Marking 100 years of Abraham Joshua Heschel and a quest for religious pluralismReleased on February 02, 2007
Contact: Media contact: Marsha MacEachern, firstname.lastname@example.org or 781-736-4203
Centenary conference at Brandeis will recognize first intellectual and cultural biography of Heschel.WALTHAM, MASS. – Abraham Joshua Heschel is well known for his assertion that “no religion is an island.” More than 30 years after his death those of both Jewish and Christian faith still recognize the famous rabbi as a voice for religious pluralism and the authority on prophetic Judaism in the United States.
Heschel (1907-1972) was a radical religious thinker, a masterful literary stylist and a bold activist. He will soon be recognized for his contributions during a two-day event at Brandeis University. A centenary conference in honor of the 100th anniversary of his birth will be held at Brandeis on March 11-12, 2007. Scholars from Brandeis and from around the world will gather to discuss the significance of Heschel’s work and how his messages can be applied today.
To Edward Kaplan, Heschel was not only a leader and scholar, but also a friend. Kaplan, a Heschel interpreter and biographer and the Kevy and Hortense Kaiserman Professor in the Humanities at Brandeis, met Heschel in 1966 due to a common commitment to civil rights.
“We made a deep connection and I used to go for walks with Heschel on Shabbat afternoons,” Kaplan said. “I participated with Heschel in the religious movement against the Vietnam war. That’s how I started to know him on a personal level.”
Kaplan is spearheading the conference, during which the publication of the first intellectual and cultural biography on Heschel will be recognized. Yale University Press will soon release Kaplan’s biography, “Spiritual Radical: Abraham Joshua Heschel in America, 1940-1972.” Volume one of the biography, “Abraham Joshua Heschel: Prophetic Witness,” has been reissued in paperback. Kaplan co-authored the book, a finalist in the National Jewish Book Awards, with the late Samuel Dresner,
“Heschel was a great scholar,” said Kaplan. “He had tremendous knowledge and was a very spiritual person. He was a man of prayer but he also connected this with human sensitivity and a sense of responsibility to act.”
Heschel was born in Warsaw, Poland in 1907. He was able to leave Europe in 1940 and began teaching philosophy and rabbinics at the Hebrew Union College in Cincinnati. In 1945 he became a professor of Jewish ethics and mysticism at the Jewish Theological Seminary in New York.
Faithful to Jewish tradition, Heschel pushed the boundaries of conventional approaches to scholarship and public life. Hasidism and the Hebrew prophets inspired his religious philosophy and social activism. A charismatic and controversial public figure, he was an ally of Martin Luther King Jr. in the civil rights movement. He was both criticized and respected for his action for Soviet Jewry, his influence as theological consultant at the Second Vatican Council and his leadership in the religious opposition to the Vietnam War.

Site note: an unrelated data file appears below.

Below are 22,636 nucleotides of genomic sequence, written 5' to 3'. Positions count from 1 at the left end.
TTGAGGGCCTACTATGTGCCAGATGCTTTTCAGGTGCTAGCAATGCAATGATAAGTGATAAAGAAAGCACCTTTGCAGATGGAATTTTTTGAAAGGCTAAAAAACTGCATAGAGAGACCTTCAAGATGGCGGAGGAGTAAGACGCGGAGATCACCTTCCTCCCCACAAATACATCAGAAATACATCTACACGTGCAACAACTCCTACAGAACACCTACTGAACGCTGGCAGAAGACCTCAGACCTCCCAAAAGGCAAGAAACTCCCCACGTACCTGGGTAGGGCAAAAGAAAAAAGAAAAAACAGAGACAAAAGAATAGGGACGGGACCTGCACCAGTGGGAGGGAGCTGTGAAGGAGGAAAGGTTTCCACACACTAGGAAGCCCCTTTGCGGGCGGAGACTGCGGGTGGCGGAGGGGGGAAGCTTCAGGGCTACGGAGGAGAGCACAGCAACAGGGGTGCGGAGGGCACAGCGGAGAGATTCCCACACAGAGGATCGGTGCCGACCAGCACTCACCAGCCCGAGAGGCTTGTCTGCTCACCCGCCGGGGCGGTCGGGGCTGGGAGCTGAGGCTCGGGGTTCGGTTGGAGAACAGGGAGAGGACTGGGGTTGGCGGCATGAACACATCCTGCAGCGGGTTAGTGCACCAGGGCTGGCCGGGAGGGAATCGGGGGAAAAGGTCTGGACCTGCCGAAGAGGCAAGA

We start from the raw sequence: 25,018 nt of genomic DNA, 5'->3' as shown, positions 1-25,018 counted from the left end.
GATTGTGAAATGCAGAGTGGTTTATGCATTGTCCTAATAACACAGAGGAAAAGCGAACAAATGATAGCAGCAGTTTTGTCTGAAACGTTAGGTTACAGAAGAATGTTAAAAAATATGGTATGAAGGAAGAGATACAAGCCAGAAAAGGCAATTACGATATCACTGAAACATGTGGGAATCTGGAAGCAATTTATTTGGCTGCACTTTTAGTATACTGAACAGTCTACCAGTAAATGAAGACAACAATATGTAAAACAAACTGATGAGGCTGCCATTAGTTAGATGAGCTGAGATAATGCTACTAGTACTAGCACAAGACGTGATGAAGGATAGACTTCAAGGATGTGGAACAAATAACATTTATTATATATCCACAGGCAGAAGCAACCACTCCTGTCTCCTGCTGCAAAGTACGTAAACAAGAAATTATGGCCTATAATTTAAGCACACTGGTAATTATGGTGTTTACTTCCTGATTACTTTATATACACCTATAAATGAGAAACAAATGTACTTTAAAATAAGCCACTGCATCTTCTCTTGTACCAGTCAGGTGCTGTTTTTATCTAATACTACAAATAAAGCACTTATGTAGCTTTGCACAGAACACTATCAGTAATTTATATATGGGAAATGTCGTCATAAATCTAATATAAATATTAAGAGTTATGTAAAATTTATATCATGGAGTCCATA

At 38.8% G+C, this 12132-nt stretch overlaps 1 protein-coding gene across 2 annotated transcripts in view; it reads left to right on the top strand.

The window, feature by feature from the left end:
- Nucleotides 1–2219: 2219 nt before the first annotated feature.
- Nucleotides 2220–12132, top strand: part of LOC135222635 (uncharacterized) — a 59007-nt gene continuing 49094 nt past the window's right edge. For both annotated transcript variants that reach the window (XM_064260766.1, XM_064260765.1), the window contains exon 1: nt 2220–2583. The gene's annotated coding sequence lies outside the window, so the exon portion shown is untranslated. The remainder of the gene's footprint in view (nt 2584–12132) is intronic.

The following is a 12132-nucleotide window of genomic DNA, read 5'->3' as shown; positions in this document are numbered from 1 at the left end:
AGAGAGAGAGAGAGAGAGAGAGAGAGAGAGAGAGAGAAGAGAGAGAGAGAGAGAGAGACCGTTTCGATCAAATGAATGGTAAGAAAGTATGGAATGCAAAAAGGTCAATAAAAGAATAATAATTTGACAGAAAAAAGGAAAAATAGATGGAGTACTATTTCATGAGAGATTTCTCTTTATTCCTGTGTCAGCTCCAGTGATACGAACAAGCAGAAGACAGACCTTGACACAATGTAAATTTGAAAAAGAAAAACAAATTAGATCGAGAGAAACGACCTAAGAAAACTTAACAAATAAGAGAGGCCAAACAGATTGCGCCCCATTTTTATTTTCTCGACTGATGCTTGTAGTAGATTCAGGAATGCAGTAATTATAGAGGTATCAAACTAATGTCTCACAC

During the conference, about 30 leading scholars and activists will explore Heschel’s original contributions to the fields of Bible, Talmud, Hasidism and religious education. Susannah Heschel, Heschel’s daughter and professor of Judaic studies at Dartmouth College, will deliver the opening address at the conference. Arnold Eisen, Stanford University professor and chancellor-elect of the Jewish Theological Seminary, will give the keynote address. Also during the event, Steve Brand will show portions of a video documentary on Heschel’s life.
Other highlights include discussions on religious pluralism and interfaith dialogue, Heschel as model for progressive movements, as well as Heschel’s Hasidism, mysticism, holiness and moral integrity. Guest speakers include Michael Lerner, editor of Tikkun Magazine; Peter Geffen, founder of the Heschel School in New York; Moshe Idel of Hebrew University in Jerusalem; Arthur Green of Hebrew College; Mary Boys of Union Theological Seminary; Philip Cunningham of Boston College; and Barry Shrage, president of the CJP of Greater Boston, among others.
“I expect the conference to be a launching pad for new generations of Heschel readers and Heschel scholars,” Kaplan said. “This conference can create a real community around Heschel’s works that will be inspiring to Christians, Muslims and Jews and people who are non-believers as well.”
The conference will be held in the Hassenfeld Conference Center at Brandeis University located at 415 South Street in Waltham, Mass. For more information log onto the Heschel conference website or call 781-736-2314.